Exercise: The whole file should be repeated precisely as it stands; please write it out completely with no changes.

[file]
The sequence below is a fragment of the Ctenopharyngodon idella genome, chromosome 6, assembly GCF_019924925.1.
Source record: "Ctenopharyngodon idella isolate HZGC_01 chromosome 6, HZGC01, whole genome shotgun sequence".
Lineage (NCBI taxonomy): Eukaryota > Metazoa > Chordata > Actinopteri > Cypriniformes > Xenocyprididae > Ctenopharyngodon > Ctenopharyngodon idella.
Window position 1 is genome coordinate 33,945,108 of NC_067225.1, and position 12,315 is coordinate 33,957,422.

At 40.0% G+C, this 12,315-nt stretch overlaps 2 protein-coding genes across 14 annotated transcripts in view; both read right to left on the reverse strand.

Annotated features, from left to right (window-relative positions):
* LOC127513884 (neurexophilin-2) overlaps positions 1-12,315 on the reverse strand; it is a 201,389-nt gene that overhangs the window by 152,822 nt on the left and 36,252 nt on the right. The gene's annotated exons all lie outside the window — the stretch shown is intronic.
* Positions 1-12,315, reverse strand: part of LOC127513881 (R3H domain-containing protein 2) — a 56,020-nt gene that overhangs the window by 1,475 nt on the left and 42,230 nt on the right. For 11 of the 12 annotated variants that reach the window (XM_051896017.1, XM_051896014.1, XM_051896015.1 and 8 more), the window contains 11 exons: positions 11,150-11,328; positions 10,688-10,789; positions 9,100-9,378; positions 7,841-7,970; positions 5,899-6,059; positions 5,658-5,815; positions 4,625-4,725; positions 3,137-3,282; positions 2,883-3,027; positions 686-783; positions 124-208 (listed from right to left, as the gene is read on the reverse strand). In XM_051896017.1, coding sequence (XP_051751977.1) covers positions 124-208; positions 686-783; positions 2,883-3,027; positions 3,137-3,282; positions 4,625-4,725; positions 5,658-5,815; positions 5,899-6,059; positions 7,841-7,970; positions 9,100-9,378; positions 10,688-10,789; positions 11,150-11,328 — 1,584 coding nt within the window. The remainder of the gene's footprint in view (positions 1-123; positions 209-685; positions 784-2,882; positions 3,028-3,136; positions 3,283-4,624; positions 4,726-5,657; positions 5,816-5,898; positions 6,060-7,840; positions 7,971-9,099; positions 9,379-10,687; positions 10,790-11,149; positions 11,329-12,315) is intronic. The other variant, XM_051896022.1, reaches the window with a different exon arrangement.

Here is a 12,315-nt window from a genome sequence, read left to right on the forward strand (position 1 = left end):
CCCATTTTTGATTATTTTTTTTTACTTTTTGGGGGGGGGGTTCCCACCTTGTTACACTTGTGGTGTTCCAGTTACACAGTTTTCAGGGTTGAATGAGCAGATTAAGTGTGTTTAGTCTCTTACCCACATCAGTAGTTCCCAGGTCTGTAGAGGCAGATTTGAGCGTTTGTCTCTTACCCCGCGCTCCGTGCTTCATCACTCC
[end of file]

The sequence below is a fragment of the Ctenopharyngodon idella genome, chromosome 6, assembly GCF_019924925.1.
Source record: "Ctenopharyngodon idella isolate HZGC_01 chromosome 6, HZGC01, whole genome shotgun sequence".
Lineage (NCBI taxonomy): Eukaryota > Metazoa > Chordata > Actinopteri > Cypriniformes > Xenocyprididae > Ctenopharyngodon > Ctenopharyngodon idella.
Window position 1 is genome coordinate 33,945,108 of NC_067225.1, and position 12,315 is coordinate 33,957,422.

At 40.0% G+C, this 12,315-nt stretch overlaps 2 protein-coding genes across 14 annotated transcripts in view; both read right to left on the reverse strand.

Annotated features, from left to right (window-relative positions):
* LOC127513884 (neurexophilin-2) overlaps positions 1-12,315 on the reverse strand; it is a 201,389-nt gene that overhangs the window by 152,822 nt on the left and 36,252 nt on the right. The gene's annotated exons all lie outside the window — the stretch shown is intronic.
* Positions 1-12,315, reverse strand: part of LOC127513881 (R3H domain-containing protein 2) — a 56,020-nt gene that overhangs the window by 1,475 nt on the left and 42,230 nt on the right. For 11 of the 12 annotated variants that reach the window (XM_051896017.1, XM_051896014.1, XM_051896015.1 and 8 more), the window contains 11 exons: positions 11,150-11,328; positions 10,688-10,789; positions 9,100-9,378; positions 7,841-7,970; positions 5,899-6,059; positions 5,658-5,815; positions 4,625-4,725; positions 3,137-3,282; positions 2,883-3,027; positions 686-783; positions 124-208 (listed from right to left, as the gene is read on the reverse strand). In XM_051896017.1, coding sequence (XP_051751977.1) covers positions 124-208; positions 686-783; positions 2,883-3,027; positions 3,137-3,282; positions 4,625-4,725; positions 5,658-5,815; positions 5,899-6,059; positions 7,841-7,970; positions 9,100-9,378; positions 10,688-10,789; positions 11,150-11,328 — 1,584 coding nt within the window. The remainder of the gene's footprint in view (positions 1-123; positions 209-685; positions 784-2,882; positions 3,028-3,136; positions 3,283-4,624; positions 4,726-5,657; positions 5,816-5,898; positions 6,060-7,840; positions 7,971-9,099; positions 9,379-10,687; positions 10,790-11,149; positions 11,329-12,315) is intronic. The other variant, XM_051896022.1, reaches the window with a different exon arrangement.

Here is a 12,315-nt window from a genome sequence, read left to right on the forward strand (position 1 = left end):
CCCATTTTTGATTATTTTTTTTTACTTTTTGGGGGGGGGGTTCCCACCTTGTTACACTTGTGGTGTTCCAGTTACACAGTTTTCAGGGTTGAATGAGCAGATTAAGTGTGTTTAGTCTCTTACCCACATCAGTAGTTCCCAGGTCTGTAGAGGCAGATTTGAGCGTTTGTCTCTTACCCCGCGCTCCGTGCTTCATCACTCC